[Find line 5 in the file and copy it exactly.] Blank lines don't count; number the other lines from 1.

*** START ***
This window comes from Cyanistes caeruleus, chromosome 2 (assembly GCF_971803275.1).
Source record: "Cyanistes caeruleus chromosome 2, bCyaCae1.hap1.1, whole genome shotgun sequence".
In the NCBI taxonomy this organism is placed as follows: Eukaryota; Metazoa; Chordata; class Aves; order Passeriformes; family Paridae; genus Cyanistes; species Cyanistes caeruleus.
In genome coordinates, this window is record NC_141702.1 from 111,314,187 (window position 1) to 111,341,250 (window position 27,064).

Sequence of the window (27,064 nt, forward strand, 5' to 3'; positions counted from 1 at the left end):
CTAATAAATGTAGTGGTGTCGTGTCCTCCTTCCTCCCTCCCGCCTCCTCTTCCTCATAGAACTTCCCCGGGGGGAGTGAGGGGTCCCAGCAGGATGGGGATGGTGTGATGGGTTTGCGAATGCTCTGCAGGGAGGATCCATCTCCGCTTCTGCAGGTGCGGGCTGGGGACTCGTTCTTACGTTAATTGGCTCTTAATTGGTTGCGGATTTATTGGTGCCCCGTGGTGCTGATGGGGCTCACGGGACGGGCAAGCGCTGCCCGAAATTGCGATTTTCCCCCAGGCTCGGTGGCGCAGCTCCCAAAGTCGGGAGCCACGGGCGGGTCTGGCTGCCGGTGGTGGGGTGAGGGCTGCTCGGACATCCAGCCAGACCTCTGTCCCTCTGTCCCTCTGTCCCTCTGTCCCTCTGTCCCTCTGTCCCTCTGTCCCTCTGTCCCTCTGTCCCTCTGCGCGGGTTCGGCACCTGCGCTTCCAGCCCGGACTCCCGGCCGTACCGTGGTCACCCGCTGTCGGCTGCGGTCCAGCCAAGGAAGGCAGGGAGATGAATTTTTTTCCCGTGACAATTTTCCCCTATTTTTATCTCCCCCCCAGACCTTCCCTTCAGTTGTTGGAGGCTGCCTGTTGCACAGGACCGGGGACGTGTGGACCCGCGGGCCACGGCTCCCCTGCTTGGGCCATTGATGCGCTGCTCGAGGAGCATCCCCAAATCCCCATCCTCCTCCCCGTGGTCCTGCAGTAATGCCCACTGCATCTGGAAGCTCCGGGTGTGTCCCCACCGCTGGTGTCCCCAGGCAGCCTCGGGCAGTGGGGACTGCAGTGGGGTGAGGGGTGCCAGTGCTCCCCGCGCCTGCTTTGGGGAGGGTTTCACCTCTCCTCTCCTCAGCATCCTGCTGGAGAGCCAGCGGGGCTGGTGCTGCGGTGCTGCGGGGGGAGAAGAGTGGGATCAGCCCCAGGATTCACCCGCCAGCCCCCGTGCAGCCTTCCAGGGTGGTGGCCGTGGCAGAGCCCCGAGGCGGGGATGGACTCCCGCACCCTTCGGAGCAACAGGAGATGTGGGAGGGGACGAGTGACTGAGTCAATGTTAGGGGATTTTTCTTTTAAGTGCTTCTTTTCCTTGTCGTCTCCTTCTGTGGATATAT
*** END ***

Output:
Sequence of the window (27,064 nt, forward strand, 5' to 3'; positions counted from 1 at the left end):